Nova Clarke '96 Takes Refuge in New Ranger Post
As a politics major at Washington and Lee, Nova Clarke had an internship in the Clinton White House during the Washington Term. She had considered heading to law school after graduating in 1996.
But Nova had also participated in the Outing Club as an undergrad, enjoying hikes along the Appalachian Trail.
So once she landed a post-graduate internship with the National Park Service and began working at White Sands National Monument, in New Mexico, the hiking won out over the law school. And she’s been working in the great outdoors ever since.
Nova recently joined Black Bayou Lake National Wildlife Refuge, in Louisiana, as a refuge ranger, with specialties in interpretation and education. Shortly after her arrival, she was the subject of a feature story in the Monroe (La.) News-Star.
As that story reports, Nova has enjoyed stints at a number of parks through the country. Her resume includes stops at Utah’s Canyonlands National Park and Bryce Canyon National Park, California’s Mojave National Preserve and Redwood National and State Parks, Arizona’s Rainbow Bridge National Monument, and Alabama’s Russell Cave National Monument, to name several. Prior to heading to Louisiana last October, she had been an interpretive ranger at the Tuskegee Institute National Historic Site, in Alabama.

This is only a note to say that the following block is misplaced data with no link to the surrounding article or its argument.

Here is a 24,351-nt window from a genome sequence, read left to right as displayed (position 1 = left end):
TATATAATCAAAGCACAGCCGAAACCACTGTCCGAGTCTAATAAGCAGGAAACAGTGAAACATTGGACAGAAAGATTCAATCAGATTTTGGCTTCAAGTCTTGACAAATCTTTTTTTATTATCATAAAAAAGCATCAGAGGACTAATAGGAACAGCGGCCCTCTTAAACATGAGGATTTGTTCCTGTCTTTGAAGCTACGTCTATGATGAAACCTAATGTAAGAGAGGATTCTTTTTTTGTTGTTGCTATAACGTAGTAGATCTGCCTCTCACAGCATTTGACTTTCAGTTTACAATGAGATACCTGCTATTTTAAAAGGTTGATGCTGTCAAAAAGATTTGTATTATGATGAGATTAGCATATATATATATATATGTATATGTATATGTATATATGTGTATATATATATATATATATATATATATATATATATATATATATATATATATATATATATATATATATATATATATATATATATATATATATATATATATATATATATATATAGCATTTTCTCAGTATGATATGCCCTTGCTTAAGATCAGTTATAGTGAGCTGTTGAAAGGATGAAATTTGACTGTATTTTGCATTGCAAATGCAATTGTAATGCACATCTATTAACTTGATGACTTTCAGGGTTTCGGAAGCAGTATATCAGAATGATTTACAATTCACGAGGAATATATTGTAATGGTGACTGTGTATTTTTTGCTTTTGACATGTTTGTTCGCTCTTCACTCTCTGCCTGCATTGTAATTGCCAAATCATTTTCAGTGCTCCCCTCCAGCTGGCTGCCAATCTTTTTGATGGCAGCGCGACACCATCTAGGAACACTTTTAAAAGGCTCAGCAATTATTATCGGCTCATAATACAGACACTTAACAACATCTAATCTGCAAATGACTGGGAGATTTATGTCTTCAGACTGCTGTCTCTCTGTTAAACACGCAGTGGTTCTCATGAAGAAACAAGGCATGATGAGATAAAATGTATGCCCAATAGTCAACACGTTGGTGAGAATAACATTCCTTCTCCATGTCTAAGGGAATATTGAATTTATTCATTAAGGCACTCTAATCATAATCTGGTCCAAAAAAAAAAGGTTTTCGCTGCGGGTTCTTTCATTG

Black Bayou is one of more than 550 refuges in the National Wildlife Refuge System. It features a 1,600-acre lake as part of a 4,500-acre refuge that is a habitat for migratory waterfowl, neotropical migratory songbirds and many resident wildlife species.
Nova is responsible for the educational programs at the refuge, which hosts numerous groups throughout the year. To get a sense of the environment in which she finds herself these days, browse through the photos on the Black Bayou Facebook page.
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